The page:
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Response to 1984

Winston Smith is the main character in George Orwell’s novel, 1984. Winston exists in a totalitarian state, Oceana, where the government is known as Big Brother and they are able to see and hear everything through Telescreens placed in the citizens’ homes. Winston is against the totalitarian principle however he goes along with it for most of his life. Readers are introduced to Winston’s rebellion almost immediately in the text, as we see him avoiding the Telescreens and describing it as being ‘safer’ (p3). As he writes in his diary, readers are introduced to a more personal side of Winston through his words. If is blatantly clear that he is against the Big Brother as he unconsciously writes ‘Down with Big Brother’ over and over again in his diary. The fact that he even has a diary is against the rules and shows that he is resisting the authority of Big Brother through his actions. Winston character seems to contradict his rebellion. He is not the typical rebel since he seems so quiet and ordinary. His character is quite the opposite of the Julia, who possesses an uncanny spirit that is usually seen in a traitor.

The quote that stood out most to me throughout this story was one Winston wrote in his diary, “Until they become conscious they will never rebel, and until after they have rebelled they cannot become conscious.” (p73) This rings true throughout the story more so with Julia who seems oblivious to the political totalitarianism that exists until Winston begins explaining things to her. She is, as Winston states, “…only a rebel from the waist downwards.” (p159)  Winston, however, has always been aware and is strenghtened by his love affair with Julia. This simple forbidden act is what enrages him even more and give him the courage to meet with O’Brien and enlist in the Brotherhood. It is through Winston’s influence that Julia joins as well. He has made her conscious and therefore caused her true rebellion.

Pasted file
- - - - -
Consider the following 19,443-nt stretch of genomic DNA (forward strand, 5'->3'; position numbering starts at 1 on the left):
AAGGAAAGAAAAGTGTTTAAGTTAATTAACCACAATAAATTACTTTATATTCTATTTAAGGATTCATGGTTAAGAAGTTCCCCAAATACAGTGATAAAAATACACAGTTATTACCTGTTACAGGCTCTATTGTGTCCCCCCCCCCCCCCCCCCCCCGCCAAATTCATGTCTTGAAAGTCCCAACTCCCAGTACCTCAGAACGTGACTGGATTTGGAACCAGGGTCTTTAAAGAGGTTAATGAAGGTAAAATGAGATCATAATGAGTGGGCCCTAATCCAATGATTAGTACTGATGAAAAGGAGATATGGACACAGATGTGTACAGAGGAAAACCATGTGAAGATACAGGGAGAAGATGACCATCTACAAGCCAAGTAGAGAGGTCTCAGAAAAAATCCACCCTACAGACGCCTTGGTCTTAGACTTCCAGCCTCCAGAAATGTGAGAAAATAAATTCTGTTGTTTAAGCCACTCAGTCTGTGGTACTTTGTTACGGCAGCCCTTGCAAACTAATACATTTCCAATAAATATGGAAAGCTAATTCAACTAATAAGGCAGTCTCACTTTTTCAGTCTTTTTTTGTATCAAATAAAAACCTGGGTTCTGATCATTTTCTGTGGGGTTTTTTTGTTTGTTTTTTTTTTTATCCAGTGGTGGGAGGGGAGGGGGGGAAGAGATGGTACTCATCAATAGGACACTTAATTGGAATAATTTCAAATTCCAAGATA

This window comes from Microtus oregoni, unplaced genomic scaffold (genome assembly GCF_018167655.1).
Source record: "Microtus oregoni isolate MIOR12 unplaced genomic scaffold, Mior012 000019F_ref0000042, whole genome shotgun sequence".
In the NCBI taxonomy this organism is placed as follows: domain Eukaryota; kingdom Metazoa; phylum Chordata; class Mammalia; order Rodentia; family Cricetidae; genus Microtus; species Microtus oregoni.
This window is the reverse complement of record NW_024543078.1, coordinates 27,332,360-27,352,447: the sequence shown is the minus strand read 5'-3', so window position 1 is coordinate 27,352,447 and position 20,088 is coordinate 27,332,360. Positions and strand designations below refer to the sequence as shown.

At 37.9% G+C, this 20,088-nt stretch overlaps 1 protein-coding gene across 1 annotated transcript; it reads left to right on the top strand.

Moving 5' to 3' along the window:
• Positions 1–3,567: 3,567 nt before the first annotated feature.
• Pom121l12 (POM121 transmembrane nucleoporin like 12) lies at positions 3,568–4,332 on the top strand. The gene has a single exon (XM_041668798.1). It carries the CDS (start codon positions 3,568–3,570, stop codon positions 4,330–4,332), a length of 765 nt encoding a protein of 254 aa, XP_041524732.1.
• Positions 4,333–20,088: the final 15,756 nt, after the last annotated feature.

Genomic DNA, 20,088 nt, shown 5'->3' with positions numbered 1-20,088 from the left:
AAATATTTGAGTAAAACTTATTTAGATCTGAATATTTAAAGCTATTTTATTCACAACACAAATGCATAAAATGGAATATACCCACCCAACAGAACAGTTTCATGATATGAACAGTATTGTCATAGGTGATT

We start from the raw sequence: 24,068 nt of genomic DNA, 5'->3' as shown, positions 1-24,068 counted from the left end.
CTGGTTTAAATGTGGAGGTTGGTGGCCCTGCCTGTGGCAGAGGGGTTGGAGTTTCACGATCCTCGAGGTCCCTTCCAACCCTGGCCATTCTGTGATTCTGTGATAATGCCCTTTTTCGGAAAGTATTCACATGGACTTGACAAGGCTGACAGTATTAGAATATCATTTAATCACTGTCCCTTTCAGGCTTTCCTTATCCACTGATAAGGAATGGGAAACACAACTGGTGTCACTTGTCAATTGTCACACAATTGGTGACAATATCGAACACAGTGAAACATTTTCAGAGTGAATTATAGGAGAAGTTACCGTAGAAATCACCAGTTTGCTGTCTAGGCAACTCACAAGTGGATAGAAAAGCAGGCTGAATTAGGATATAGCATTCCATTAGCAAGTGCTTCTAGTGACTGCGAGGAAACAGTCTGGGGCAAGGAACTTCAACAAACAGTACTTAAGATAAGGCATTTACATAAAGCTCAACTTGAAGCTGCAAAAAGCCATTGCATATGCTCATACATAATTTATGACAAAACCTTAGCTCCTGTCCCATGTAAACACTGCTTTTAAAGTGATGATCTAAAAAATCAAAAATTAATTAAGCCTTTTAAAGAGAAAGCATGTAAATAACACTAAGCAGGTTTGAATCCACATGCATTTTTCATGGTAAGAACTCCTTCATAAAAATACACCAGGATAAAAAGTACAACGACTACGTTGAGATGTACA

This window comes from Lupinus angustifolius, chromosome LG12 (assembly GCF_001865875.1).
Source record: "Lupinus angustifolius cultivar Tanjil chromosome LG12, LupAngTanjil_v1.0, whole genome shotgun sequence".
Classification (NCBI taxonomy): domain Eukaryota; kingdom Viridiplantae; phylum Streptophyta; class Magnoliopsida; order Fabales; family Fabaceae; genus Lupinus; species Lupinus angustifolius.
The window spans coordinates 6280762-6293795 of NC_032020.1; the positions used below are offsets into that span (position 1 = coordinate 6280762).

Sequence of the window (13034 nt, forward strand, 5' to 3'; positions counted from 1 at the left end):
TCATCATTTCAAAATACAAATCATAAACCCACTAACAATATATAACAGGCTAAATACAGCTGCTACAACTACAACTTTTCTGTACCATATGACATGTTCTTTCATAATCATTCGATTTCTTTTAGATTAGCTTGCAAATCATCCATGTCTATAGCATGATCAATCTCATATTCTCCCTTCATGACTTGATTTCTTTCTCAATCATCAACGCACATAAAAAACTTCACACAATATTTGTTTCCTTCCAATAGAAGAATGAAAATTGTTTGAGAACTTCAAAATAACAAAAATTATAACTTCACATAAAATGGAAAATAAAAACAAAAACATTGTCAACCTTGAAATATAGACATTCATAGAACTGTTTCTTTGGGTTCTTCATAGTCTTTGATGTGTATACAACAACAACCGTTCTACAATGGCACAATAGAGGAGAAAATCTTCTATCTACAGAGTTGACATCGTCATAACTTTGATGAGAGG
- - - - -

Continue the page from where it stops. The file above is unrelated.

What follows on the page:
These people are simply existing in this totalitarian world and not realizing the power is in their hands. They have not allowed themselves to think rationally and make themselves become ‘conscious’ which is the reason they are not rebelling. They are, for the most part, accepting what they are told, even when they know it is not true. The Big Brother has brainwashed the people of Oceania to believe the most absurd things such as thinking on your own accord is a thought crime and punishable by law. This novel was an eye opener for me at just how much the government can have control over your life. Parts of it made me sick to my stomach to see the apathy in the lives of these people. I wondered what I would do in such a situation. Would I have the courage to rebel or would I simply comply to what was expected until my death? Would I even know how to think freely or would all the freedoms and privileges I am privy to now be just a dream?

~ by Kenisha on February 6, 2012.

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